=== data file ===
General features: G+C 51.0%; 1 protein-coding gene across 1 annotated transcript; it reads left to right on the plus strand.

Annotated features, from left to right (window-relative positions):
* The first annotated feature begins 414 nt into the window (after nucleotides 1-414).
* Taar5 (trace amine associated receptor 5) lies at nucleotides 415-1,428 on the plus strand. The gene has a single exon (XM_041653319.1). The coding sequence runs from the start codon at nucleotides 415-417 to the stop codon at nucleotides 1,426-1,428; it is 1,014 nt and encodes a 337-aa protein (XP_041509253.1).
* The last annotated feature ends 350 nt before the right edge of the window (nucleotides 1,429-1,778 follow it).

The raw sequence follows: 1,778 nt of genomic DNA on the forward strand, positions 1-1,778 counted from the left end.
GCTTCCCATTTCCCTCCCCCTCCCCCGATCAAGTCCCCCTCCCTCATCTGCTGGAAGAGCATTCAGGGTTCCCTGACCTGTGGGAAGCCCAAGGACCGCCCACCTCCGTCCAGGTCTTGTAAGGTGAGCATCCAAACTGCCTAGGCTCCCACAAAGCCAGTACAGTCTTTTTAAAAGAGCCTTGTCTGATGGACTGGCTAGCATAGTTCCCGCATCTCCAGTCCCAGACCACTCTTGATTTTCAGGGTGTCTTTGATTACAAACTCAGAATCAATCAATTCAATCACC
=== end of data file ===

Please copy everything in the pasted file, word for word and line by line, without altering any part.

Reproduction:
General features: G+C 51.0%; 1 protein-coding gene across 1 annotated transcript; it reads left to right on the plus strand.

Annotated features, from left to right (window-relative positions):
* The first annotated feature begins 414 nt into the window (after nucleotides 1-414).
* Taar5 (trace amine associated receptor 5) lies at nucleotides 415-1,428 on the plus strand. The gene has a single exon (XM_041653319.1). The coding sequence runs from the start codon at nucleotides 415-417 to the stop codon at nucleotides 1,426-1,428; it is 1,014 nt and encodes a 337-aa protein (XP_041509253.1).
* The last annotated feature ends 350 nt before the right edge of the window (nucleotides 1,429-1,778 follow it).

The raw sequence follows: 1,778 nt of genomic DNA on the forward strand, positions 1-1,778 counted from the left end.
GCTTCCCATTTCCCTCCCCCTCCCCCGATCAAGTCCCCCTCCCTCATCTGCTGGAAGAGCATTCAGGGTTCCCTGACCTGTGGGAAGCCCAAGGACCGCCCACCTCCGTCCAGGTCTTGTAAGGTGAGCATCCAAACTGCCTAGGCTCCCACAAAGCCAGTACAGTCTTTTTAAAAGAGCCTTGTCTGATGGACTGGCTAGCATAGTTCCCGCATCTCCAGTCCCAGACCACTCTTGATTTTCAGGGTGTCTTTGATTACAAACTCAGAATCAATCAATTCAATCACC